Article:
Experiences throughout the last 2 or three years of my life have caused me to seriously rethink my views concerning Black liberation. I owe this period of readjustment to my experiences as a doctoral student in African-American Studies and to my experiences on Facebook.
Prior to this time, I believed that our greatest challenge was to organize and re-educate the masses of our people. While this remains an inevitable step in the process of Black liberation, I’m now convinced that our largest challenge lies not with the masses of our people, but ironically, with the politically conscious element among us, those of us who presumably know what the problems are, understand how oppression works, and enjoy the privileges of education and exposure to social justice and liberation movements, political ideas and revolutionary figures. I am convinced that this community is highly conflicted, self-deluded, misdirects its energy, and has generally done a poor job of continuing the legacy of defiant ancestors and movements we claim to love and admire. And, to some extent, I include myself in this critique. Because this reality presents such a crisis and challenge for us, I devote this article to addressing it. Some will no doubt resent my opinion and me for presenting it. Allow me to assure you that if this article causes you to resent me, you join an already long and growing line. Being deemed a “:know-it-all,” touching sensitive subjects, or bruising egos, I can deal with. I cannot however deal with the lack of organizing, establishment challenging, and failure to convert theory to practice that is all-too-evident from those of us who deem ourselves “conscious.”
To make my point, all I need do is direct your attention to the vast majority of Black “political” or “conscious” discussion groups on Facebook. Most have become depositories for colorful stories, blistering arguments, and tons of video clips, songs, and banter about any number of current events or historical topics.
Naturally, some people on Facebook use the social network for entertainment . Others use it to reconnect with old friends or relatives. Some use it to stay abreast of news and others to identify and solicit lovers and sexual conquests.People have the right to determine for themselves how to use social networks.
My issue is with the politically and socially conscious members of our community. We are familiar with the problems, theories, anatomy of oppression, and historical information unknown to the masses of our people. A higher standard and level of expectation are attached to us. If most of our political/theological theories and expertise is confined within internet chat rooms, how does this benefit our suffering people in practical ways? Shouldn’t our ideas and expertise translate to organized activity that challenges racism and corporate exploitation? What purpose do we have for recitations of historical facts, video clips or penetrating analysis that is disconnected from political struggle? Has Facebook deluded us into thinking that virtual reality and reality are the same? Do our enemies oppress us and enrich themselves simply through discussion? As I once posted on Facebook,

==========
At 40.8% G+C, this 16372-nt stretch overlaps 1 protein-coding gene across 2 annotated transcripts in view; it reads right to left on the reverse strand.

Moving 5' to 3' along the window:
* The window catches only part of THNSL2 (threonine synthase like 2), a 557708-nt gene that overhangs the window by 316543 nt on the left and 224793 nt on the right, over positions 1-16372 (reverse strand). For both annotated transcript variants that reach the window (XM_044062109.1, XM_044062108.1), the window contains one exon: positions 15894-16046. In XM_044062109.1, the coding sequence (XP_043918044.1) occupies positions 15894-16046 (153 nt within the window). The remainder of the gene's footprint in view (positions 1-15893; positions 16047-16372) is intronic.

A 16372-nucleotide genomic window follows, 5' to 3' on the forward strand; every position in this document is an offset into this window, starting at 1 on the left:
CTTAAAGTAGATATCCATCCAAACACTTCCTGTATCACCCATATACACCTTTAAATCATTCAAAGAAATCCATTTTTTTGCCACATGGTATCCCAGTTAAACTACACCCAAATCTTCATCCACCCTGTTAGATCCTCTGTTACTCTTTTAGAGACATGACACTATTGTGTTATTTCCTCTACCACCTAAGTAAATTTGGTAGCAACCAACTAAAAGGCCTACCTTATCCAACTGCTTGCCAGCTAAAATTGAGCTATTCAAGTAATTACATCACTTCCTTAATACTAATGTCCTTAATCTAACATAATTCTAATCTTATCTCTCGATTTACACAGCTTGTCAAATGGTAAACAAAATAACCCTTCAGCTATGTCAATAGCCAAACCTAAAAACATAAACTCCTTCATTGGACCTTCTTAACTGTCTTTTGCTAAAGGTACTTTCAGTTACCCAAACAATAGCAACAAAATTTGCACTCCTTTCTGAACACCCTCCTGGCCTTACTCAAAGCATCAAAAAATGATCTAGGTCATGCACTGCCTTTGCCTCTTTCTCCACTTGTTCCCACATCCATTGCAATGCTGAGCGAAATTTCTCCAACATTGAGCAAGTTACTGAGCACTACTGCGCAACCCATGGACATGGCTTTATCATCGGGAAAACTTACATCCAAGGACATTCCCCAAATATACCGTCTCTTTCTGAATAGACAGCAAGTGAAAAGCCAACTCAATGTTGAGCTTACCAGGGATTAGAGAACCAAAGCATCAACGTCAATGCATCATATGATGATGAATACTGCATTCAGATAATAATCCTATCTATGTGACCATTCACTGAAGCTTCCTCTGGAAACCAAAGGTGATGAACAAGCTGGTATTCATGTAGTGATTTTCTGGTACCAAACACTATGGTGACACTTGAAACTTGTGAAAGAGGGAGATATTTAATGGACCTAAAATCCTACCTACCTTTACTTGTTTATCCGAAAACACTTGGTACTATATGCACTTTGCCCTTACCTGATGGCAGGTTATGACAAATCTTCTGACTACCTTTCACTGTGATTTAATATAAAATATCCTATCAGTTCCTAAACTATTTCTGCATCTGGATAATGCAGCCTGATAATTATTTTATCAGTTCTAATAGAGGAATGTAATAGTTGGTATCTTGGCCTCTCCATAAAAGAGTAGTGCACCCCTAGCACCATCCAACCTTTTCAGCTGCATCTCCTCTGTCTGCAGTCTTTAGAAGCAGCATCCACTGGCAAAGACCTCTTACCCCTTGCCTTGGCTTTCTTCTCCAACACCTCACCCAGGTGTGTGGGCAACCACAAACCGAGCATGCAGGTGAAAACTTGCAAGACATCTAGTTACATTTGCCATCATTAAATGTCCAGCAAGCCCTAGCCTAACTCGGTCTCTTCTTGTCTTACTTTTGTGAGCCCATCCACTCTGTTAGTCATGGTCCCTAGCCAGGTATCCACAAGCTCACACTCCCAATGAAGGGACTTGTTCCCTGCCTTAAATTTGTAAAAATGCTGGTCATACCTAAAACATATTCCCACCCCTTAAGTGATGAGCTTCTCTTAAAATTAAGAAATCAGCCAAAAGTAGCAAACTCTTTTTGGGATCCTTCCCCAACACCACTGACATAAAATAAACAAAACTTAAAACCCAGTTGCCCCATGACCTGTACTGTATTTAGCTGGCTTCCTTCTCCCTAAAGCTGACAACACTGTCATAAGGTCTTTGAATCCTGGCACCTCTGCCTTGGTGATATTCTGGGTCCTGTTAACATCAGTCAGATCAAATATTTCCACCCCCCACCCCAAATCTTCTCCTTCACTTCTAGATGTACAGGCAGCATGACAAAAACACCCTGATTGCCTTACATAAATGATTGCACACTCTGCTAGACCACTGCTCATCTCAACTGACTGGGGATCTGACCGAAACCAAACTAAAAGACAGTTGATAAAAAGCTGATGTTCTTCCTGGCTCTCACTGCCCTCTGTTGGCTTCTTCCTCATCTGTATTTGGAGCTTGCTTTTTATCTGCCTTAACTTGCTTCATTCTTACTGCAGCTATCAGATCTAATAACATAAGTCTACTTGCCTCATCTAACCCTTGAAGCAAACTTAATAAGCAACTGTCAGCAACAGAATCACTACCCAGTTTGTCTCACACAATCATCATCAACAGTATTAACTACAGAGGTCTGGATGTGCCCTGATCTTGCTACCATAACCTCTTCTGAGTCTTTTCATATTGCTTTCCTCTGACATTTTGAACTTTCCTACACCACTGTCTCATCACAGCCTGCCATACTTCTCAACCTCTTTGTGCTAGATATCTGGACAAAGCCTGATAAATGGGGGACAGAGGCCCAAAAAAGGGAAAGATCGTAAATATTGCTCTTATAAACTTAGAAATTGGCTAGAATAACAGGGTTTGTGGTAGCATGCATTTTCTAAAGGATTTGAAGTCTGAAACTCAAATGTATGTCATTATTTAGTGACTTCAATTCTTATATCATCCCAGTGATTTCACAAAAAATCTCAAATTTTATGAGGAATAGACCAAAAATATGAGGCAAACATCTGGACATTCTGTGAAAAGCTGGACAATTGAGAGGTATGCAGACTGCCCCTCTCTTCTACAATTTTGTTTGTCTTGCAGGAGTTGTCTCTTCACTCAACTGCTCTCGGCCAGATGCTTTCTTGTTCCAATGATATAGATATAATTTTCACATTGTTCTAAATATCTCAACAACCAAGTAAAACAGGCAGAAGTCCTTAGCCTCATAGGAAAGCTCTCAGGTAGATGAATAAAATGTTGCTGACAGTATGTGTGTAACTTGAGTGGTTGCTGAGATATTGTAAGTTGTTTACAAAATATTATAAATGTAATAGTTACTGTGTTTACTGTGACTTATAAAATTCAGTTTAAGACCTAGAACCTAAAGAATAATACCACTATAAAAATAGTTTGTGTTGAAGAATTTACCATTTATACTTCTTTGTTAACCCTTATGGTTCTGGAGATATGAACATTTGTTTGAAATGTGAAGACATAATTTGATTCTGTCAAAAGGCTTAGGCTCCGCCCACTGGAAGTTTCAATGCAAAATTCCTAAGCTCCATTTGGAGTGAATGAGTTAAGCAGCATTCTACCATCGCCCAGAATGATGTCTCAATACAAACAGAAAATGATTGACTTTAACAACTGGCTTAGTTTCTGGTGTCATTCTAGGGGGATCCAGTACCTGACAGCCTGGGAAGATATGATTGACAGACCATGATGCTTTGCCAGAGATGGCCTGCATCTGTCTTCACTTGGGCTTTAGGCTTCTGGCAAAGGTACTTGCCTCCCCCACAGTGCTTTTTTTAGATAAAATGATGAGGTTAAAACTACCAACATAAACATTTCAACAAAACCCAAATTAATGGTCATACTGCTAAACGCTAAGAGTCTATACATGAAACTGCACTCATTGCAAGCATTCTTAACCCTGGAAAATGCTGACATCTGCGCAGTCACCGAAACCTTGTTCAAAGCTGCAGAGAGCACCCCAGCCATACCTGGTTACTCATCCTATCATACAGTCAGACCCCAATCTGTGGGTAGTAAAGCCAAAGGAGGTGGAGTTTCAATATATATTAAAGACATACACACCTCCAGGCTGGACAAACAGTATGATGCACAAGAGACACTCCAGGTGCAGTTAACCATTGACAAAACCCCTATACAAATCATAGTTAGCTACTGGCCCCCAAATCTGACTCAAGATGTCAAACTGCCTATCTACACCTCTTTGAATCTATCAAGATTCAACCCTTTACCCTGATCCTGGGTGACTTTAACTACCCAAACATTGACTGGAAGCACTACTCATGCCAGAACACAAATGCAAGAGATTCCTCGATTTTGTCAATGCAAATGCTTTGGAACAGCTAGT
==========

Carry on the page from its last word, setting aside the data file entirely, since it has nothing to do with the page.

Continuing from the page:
History, politics, and theology are interesting things. They all run deep with so much information any one of them can take a lifetime to master. They all build on philosophy and theory. Given this, it’s easy for well-intentioned people to be so immersed in the philosophy and theory that they become little more than trivia experts and pundits. Perhaps rich and privileged people can afford to take such a leisurely and disconnected approach to knowledge. Oppressed people do not have the luxury of knowing for knowing’s sake. We must always approach history, politics and theology from the standpoint of uncovering information, perspectives, methodologies and inspiration to challenge our oppressors, organize, empower and liberate ourselves. Lastly, we should connect our theory to concrete action…
At another time, I posted,
To whom much is given, much shall be required.” I take this to mean that a higher standard and set of expectations is placed upon those of us with privilege. Harriet Tubman had no formal education. Neither did Frederick Douglass. Malcolm X had an 8th grade education and read voraciously while in captivity. Our ancestors did more with less resources and more obstacles than we. In this context, we have to reconsider some of the “victories” we claim and work harder…..